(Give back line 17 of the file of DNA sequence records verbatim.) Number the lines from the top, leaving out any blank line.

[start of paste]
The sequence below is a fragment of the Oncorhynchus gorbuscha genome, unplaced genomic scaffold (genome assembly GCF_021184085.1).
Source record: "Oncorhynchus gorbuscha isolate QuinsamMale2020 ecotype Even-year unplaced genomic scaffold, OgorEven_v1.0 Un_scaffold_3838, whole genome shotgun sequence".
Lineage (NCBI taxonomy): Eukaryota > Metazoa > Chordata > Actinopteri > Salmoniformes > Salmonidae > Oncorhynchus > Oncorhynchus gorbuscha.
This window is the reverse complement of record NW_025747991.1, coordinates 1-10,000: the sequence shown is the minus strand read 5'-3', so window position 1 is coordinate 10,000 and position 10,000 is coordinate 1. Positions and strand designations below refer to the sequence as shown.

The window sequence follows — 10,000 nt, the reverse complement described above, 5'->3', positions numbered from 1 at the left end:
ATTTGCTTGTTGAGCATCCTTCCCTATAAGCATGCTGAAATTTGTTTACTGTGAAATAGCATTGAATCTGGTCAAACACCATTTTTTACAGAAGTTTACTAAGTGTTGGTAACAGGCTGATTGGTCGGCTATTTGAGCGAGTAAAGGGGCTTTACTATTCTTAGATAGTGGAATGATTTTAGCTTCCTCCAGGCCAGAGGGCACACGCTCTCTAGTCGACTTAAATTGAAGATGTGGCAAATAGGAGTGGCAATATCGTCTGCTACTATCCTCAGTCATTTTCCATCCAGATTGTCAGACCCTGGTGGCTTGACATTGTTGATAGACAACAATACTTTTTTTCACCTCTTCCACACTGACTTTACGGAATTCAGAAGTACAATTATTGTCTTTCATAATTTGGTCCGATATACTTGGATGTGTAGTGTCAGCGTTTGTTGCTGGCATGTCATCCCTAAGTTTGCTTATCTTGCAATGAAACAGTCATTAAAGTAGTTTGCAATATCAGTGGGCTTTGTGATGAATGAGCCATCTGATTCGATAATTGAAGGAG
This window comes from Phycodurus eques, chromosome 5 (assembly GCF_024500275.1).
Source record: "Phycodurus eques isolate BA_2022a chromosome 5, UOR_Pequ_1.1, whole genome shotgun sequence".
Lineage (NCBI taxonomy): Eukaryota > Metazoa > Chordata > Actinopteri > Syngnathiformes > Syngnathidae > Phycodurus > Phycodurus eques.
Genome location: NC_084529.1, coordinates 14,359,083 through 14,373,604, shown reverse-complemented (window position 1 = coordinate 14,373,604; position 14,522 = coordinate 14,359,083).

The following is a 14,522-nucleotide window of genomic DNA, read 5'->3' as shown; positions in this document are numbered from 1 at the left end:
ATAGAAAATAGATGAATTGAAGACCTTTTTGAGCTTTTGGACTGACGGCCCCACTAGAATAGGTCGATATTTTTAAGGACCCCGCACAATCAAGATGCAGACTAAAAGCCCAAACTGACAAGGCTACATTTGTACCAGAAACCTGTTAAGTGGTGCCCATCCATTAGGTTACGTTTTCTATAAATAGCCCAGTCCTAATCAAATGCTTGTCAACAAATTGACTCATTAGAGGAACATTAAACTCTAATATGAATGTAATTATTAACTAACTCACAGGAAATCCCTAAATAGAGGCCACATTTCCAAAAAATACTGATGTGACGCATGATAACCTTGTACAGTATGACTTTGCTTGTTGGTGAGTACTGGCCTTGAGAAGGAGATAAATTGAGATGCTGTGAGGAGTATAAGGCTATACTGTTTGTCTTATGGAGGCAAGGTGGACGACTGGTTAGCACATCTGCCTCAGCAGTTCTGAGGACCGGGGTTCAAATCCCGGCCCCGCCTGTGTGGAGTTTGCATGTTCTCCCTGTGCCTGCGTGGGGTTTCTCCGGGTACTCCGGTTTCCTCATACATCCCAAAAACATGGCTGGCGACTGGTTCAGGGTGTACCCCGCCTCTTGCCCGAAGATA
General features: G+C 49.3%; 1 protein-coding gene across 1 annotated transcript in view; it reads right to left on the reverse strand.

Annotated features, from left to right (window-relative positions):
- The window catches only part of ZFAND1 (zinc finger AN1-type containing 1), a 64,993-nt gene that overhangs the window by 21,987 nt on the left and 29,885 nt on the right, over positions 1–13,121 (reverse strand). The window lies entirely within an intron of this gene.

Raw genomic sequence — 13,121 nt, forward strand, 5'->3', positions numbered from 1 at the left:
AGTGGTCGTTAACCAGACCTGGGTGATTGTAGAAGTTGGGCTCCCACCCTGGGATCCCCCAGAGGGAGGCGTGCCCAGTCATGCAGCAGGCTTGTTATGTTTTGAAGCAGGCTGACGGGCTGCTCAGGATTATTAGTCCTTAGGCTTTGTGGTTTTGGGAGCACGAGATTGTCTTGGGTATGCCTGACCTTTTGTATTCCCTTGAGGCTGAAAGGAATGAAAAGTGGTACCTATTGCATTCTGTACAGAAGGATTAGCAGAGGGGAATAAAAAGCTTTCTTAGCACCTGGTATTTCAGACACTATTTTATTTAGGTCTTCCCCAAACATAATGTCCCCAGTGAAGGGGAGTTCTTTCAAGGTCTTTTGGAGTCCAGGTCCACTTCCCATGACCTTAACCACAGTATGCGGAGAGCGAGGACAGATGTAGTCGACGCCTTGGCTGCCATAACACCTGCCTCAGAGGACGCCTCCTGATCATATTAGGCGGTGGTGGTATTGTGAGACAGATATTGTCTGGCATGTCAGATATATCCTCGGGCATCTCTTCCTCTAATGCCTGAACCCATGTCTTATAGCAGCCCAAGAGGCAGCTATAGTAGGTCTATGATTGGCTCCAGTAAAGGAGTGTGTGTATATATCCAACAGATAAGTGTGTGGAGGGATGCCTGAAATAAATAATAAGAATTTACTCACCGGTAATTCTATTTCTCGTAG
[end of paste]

AGTGGTCGTTAACCAGACCTGGGTGATTGTAGAAGTTGGGCTCCCACCCTGGGATCCCCCAGAGGGAGGCGTGCCCAGTCATGCAGCAGGCTTGTTATGTTTTGAAGCAGGCTGACGGGCTGCTCAGGATTATTAGTCCTTAGGCTTTGTGGTTTTGGGAGCACGAGATTGTCTTGGGTATGCCTGACCTTTTGTATTCCCTTGAGGCTGAAAGGAATGAAAAGTGGTACCTATTGCATTCTGTACAGAAGGATTAGCAGAGGGGAATAAAAAGCTTTCTTAGCACCTGGTATTTCAGACACTATTTTATTTAGGTCTTCCCCAAACATAATGTCCCCAGTGAAGGGGAGTTCTTTCAAGGTCTTTTGGAGTCCAGGTCCACTTCCCATGACCTTAACCACAGTATGCGGAGAGCGAGGACAGATGTAGTCGACGCCTTGGCTGCCATAACACCTGCCTCAGAGGACGCCTCCTGATCATATTAGGCGGTGGTGGTATTGTGAGACAGATATTGTCTGGCATGTCAGATATATCCTCGGGCATCTCTTCCTCTAATGCCTGAACCCATGTCTTATAGCAGCCCAAGAGGCAGCTATAGTAGGTCTATGATTGGCTCCAGTAAAGGAGTGTGTGTATATATCCAACAGATAAGTGTGTGGAGGGATGCCTGAAATAAATAATAAGAATTTACTCACCGGTAATTCTATTTCTCGTAG